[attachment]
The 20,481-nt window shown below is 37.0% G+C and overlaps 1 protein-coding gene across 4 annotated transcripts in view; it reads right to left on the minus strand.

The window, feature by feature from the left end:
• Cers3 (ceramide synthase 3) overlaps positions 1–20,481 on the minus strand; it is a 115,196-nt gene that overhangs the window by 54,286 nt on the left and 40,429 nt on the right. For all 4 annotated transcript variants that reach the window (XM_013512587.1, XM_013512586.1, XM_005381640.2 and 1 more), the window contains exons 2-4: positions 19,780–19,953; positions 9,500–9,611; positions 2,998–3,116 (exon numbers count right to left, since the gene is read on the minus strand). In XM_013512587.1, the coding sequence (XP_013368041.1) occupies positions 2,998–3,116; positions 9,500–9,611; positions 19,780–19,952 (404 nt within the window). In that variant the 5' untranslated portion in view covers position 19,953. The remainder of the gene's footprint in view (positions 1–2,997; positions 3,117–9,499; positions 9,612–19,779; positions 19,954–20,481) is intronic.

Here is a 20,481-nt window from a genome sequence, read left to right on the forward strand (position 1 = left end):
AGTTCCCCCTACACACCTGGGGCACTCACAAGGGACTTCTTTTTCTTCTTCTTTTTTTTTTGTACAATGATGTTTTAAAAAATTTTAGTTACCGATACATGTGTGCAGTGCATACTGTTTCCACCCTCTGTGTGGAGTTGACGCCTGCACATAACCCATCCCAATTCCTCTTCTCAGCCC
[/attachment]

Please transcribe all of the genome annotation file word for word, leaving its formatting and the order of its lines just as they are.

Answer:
The 20,481-nt window shown below is 37.0% G+C and overlaps 1 protein-coding gene across 4 annotated transcripts in view; it reads right to left on the minus strand.

The window, feature by feature from the left end:
• Cers3 (ceramide synthase 3) overlaps positions 1–20,481 on the minus strand; it is a 115,196-nt gene that overhangs the window by 54,286 nt on the left and 40,429 nt on the right. For all 4 annotated transcript variants that reach the window (XM_013512587.1, XM_013512586.1, XM_005381640.2 and 1 more), the window contains exons 2-4: positions 19,780–19,953; positions 9,500–9,611; positions 2,998–3,116 (exon numbers count right to left, since the gene is read on the minus strand). In XM_013512587.1, the coding sequence (XP_013368041.1) occupies positions 2,998–3,116; positions 9,500–9,611; positions 19,780–19,952 (404 nt within the window). In that variant the 5' untranslated portion in view covers position 19,953. The remainder of the gene's footprint in view (positions 1–2,997; positions 3,117–9,499; positions 9,612–19,779; positions 19,954–20,481) is intronic.

Here is a 20,481-nt window from a genome sequence, read left to right on the forward strand (position 1 = left end):
AGTTCCCCCTACACACCTGGGGCACTCACAAGGGACTTCTTTTTCTTCTTCTTTTTTTTTTGTACAATGATGTTTTAAAAAATTTTAGTTACCGATACATGTGTGCAGTGCATACTGTTTCCACCCTCTGTGTGGAGTTGACGCCTGCACATAACCCATCCCAATTCCTCTTCTCAGCCC